There are a lot of exciting things happening in the development world these days. We could talk about community-driven development, in-country fund-raising, viral online movements, etc. These are all things that excite me, because they all indicate a shift of decision making power. More people are learning about how they can change their own communities and countries, as well as getting involved in that process.
But the two most important changes on the scene that I see are youth-driven movements, and technology. The two are actually intimately tied, because it is young people who have grown up with newer forms of technology, and know how to manipulate them in order to communicate information, and mobilize. It is no coincidence that youth now make up more than 50% of the population in the developing world, and are using technology to more actively participate in the changes occurring in their countries. They are using technology to learn about what is going on in the world, inform their own communities of what they think, and mobilizing mass meetings in order to discuss, protest, and create change.
I think we all know that there is still little place for youth in the formal development process. General Ban Ki Moon has tried to do a lot to change this, including prioritizing youth and youth involvement in High Level Forums, creating the first ever Youth Observer at a recent General Assembly and also creating the first ever Youth Ambassador – who just happens to be a friend of a friend and who was involved with the International Youth Council, of which I am an active member (join all these youth organizations, people! The people in it are amazing and are going places and doing great things). However, as much as formal institutions have created activities and posts for youth – and I as well as many people I know have taken advantage of these outlets, attending Forums and trainings and summer schools – they do not actually empower youth within the existing development process system.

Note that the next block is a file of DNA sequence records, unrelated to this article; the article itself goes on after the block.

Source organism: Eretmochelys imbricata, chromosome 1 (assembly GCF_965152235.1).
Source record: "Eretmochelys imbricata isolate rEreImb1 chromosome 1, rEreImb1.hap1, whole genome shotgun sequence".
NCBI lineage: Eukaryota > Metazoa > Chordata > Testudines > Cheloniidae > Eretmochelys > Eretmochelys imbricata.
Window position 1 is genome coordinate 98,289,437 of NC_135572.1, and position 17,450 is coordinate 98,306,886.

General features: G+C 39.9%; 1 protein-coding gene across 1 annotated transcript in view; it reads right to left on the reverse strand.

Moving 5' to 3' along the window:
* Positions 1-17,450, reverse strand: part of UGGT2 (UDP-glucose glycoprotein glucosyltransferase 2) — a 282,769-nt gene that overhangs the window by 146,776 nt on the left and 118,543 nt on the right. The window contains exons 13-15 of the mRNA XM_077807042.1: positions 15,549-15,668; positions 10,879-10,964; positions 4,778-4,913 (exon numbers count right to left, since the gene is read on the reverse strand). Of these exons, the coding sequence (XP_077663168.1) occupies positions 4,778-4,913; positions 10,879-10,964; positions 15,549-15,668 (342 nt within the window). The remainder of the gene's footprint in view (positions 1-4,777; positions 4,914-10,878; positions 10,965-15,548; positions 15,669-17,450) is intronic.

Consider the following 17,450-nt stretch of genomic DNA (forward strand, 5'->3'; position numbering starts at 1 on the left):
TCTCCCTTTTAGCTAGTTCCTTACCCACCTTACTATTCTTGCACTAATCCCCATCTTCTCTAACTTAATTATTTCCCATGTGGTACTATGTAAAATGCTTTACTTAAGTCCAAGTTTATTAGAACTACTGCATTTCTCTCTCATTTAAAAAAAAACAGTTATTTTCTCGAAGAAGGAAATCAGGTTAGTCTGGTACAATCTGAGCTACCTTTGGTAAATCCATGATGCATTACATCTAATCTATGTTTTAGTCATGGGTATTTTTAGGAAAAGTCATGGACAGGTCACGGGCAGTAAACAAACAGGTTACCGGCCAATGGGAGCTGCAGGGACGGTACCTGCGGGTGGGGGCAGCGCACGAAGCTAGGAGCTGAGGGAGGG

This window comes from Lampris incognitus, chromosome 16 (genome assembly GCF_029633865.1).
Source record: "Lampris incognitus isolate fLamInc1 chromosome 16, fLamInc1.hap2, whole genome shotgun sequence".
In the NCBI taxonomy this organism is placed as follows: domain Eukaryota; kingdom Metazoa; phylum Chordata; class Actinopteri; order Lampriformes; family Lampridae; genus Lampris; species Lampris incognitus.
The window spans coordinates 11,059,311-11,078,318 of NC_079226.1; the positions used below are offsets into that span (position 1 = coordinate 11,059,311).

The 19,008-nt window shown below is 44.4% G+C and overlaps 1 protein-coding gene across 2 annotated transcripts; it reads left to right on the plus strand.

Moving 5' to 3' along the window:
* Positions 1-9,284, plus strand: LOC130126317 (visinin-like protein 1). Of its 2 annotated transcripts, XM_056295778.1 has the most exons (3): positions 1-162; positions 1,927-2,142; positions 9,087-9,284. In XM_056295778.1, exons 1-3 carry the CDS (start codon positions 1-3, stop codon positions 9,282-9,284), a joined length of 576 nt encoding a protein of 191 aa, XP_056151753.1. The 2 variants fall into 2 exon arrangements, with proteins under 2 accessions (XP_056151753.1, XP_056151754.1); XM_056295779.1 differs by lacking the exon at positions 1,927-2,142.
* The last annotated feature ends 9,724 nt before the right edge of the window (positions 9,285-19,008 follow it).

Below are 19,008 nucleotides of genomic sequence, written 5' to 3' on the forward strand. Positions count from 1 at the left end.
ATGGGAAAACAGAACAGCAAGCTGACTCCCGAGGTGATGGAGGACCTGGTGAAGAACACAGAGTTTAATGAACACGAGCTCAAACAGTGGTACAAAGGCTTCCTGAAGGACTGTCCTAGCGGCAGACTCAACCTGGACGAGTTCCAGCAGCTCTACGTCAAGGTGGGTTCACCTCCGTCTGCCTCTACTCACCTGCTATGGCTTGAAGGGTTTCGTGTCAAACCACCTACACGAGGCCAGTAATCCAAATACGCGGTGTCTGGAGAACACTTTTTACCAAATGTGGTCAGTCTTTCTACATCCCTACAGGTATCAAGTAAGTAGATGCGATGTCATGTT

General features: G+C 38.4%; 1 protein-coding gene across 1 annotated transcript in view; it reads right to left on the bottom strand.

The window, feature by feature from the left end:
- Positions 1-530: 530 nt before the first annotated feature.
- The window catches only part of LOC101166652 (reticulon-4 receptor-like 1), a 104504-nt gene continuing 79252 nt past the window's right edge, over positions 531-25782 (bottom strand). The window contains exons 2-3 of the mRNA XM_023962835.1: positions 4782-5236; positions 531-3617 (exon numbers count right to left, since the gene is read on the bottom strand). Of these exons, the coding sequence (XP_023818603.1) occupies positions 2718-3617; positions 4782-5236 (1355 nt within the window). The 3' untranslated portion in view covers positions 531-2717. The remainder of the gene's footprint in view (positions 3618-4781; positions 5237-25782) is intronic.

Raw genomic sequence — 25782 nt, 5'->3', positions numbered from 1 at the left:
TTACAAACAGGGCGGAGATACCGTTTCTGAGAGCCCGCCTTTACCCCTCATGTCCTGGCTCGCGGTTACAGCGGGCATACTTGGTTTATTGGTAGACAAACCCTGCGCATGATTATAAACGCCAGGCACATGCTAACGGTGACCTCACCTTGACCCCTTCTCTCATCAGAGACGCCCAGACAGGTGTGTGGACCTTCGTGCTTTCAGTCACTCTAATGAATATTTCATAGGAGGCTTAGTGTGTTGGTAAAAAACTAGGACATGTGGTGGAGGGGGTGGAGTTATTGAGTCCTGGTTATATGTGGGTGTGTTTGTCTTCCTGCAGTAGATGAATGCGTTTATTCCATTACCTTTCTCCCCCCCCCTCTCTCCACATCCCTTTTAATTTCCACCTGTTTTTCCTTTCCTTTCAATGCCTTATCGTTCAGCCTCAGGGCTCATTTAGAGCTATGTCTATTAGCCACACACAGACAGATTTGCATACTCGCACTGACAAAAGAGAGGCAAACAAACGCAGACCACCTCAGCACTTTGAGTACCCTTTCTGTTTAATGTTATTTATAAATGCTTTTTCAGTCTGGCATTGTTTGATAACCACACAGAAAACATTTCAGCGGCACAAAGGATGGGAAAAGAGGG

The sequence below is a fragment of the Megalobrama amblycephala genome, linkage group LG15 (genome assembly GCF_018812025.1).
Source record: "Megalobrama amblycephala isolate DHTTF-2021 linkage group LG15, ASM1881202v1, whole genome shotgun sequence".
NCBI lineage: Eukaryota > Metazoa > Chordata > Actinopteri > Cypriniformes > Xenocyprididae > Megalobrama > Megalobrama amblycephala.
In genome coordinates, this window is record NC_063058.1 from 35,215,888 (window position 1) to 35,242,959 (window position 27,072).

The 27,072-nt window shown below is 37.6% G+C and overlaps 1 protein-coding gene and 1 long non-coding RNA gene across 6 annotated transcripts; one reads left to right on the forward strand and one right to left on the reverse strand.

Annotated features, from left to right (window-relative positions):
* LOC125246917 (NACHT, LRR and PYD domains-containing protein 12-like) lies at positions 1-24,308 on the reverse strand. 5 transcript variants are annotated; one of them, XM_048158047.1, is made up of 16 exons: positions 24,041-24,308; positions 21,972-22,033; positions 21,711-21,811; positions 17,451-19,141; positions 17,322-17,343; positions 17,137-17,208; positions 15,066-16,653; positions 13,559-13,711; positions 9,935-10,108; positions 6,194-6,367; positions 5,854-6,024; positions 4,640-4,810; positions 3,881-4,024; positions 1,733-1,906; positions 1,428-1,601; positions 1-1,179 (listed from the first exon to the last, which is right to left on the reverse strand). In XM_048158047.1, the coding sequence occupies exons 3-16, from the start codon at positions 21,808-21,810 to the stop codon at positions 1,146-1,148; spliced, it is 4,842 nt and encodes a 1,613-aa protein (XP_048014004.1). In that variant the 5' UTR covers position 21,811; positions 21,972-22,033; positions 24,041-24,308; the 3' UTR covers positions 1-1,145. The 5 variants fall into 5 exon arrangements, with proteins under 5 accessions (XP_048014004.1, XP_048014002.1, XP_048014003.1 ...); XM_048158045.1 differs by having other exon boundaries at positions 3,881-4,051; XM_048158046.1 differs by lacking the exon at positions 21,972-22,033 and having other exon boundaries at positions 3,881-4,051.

Instead, what I see is youth empowering themselves.
I’m going to tell you a story. Last year, I went to study in New Delhi. I did it for myself, because I knew that the studies would not count towards my graduation. I wanted to learn more intimately about social issues in India, and especially those concerning women. I expected to intern with the International Center for Research on Women, whose East Asian headquarters is in New Delhi. I knew that New Delhi had a great deal of problems, such as widespread poverty, enormous pollution, and insecurity. However, I did not expect it to be so incredibly unsafe as a woman. I learned that I could not be comfortable nor safe walking around the streets even during the day in many parts of the city. Although I made incredible friends at Jawarhalal Nehru University and at different moments in New Delhi, and wanted to finish the semester, I decided to leave the city after approximately four months because I was becoming paranoid about sexual harassment and having multiple nervous breakdowns.
This year, New Delhi exploded after the horrific gang-rape and subsequent death of a young Indian woman in the capital. For what seems to me to be the first time ever, the entire city protested the enormous insecurity for women not only in the capital, but in the entire country. Indians are outraged about the violence against women that exists in the country, and especially young people, who have grown up in a world where women are used to more rights and freedoms. I learned that my Indian friends still living in New Delhi took the streets and participated in the protests. One of them started a blog, where she began documenting the subsequent events in the country, including the new law that penalizes rapists and still-existing attitudes about women in the country.
This new spotlight on gender equality in the country has been largely driven by India’s youth. And I notice that in many conferences that I attend, that there are always young people from India who are passionate about creating opportunities for youth in their region and in creating a different perspective in the development process – not only from the Global South, but also from the youth perspective.
In this sense, I am optimistic. Perhaps too optimistic given the very slow change in the formal development structure. But these days, if youth want to change something and empower themselves, they can. They have technology, they have information, and most importantly, they have each other. Young people are perhaps the most socially active and connected people out there. There’s no reason to be pessimistic about young people always being on their cell phones if at least once in a while, they use their cell phones and internet to speak out, get together, and fight for a world that they want to live in. That’s something to get excited about.